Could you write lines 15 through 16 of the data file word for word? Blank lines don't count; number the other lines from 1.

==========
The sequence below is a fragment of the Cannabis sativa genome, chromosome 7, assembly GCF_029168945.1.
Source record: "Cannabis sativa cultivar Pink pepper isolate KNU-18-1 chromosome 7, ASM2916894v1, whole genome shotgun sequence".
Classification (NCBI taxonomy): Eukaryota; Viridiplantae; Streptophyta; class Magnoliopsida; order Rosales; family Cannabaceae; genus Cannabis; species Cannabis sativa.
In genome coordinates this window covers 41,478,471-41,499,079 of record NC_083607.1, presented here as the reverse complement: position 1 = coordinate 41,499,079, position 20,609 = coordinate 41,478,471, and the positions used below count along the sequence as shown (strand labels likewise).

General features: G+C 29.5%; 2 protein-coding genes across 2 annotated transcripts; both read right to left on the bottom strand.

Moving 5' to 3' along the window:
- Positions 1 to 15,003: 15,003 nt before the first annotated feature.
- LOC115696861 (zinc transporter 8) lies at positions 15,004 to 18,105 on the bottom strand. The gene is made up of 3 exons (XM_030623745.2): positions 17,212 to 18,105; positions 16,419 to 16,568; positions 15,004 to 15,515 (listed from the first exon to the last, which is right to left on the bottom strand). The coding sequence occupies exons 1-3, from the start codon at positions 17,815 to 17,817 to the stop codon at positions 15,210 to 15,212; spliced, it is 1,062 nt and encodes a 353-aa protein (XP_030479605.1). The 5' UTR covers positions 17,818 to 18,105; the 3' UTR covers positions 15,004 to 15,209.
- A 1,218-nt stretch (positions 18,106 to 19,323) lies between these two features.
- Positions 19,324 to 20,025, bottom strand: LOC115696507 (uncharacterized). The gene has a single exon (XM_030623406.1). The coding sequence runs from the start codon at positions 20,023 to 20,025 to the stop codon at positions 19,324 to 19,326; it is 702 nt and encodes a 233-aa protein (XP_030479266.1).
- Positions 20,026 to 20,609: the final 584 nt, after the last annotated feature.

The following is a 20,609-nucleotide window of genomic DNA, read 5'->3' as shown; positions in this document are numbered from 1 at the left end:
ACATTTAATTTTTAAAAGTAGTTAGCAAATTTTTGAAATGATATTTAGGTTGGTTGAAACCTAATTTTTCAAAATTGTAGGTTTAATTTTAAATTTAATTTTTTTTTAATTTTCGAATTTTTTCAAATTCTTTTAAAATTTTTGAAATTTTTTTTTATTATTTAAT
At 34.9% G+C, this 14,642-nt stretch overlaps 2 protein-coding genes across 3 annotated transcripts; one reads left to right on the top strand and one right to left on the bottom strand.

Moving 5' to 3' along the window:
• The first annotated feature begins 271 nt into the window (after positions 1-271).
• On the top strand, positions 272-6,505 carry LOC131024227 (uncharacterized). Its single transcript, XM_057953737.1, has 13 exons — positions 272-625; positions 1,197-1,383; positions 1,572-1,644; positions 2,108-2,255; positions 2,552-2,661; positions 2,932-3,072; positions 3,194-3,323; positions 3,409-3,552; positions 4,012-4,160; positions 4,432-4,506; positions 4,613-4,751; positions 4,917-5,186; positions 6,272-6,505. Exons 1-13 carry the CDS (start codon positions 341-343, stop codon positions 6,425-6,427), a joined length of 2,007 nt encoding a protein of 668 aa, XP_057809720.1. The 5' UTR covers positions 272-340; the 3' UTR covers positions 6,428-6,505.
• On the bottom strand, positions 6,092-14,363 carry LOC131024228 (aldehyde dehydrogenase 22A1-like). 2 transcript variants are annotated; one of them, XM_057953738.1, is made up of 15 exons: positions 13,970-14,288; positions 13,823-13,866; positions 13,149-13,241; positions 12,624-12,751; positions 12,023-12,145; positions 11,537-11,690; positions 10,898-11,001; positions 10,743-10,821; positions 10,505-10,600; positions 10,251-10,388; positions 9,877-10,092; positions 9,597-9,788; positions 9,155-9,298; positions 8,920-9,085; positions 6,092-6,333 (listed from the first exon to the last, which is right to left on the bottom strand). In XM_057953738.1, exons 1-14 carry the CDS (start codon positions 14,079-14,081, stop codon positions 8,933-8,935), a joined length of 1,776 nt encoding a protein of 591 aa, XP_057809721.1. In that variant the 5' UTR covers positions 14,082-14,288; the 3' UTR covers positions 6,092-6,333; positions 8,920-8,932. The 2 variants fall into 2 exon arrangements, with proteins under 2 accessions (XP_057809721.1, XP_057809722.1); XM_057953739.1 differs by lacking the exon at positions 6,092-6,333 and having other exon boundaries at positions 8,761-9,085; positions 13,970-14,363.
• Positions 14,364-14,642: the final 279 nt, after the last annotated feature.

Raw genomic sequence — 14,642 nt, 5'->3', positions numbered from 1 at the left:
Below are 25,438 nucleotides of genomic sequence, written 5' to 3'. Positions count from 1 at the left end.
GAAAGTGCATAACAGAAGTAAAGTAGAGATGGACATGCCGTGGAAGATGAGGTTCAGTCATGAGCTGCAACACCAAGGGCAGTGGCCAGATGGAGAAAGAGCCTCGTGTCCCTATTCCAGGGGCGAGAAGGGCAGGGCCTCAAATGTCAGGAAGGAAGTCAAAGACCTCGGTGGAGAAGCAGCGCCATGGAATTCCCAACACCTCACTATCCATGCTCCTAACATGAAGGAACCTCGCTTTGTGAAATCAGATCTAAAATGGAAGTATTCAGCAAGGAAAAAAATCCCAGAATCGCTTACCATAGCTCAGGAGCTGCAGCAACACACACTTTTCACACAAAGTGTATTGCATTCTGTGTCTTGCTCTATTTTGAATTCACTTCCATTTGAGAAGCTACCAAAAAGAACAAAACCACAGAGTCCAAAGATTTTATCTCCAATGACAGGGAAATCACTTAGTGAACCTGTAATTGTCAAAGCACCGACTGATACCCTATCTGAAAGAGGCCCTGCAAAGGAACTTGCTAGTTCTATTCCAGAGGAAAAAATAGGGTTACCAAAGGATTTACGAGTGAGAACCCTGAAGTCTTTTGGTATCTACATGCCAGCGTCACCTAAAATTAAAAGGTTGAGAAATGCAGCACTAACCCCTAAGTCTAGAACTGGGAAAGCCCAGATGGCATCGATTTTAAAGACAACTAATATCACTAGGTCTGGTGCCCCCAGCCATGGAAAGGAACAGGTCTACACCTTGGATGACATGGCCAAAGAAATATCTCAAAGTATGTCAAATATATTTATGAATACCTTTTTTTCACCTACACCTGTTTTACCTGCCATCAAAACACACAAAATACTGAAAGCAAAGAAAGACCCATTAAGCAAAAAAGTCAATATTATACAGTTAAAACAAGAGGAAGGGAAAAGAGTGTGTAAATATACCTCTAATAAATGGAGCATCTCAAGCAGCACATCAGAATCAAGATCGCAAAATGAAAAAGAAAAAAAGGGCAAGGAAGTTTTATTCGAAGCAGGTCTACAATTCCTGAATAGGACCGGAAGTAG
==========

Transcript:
Moving 5' to 3' along the window:
• The first annotated feature begins 271 nt into the window (after positions 1-271).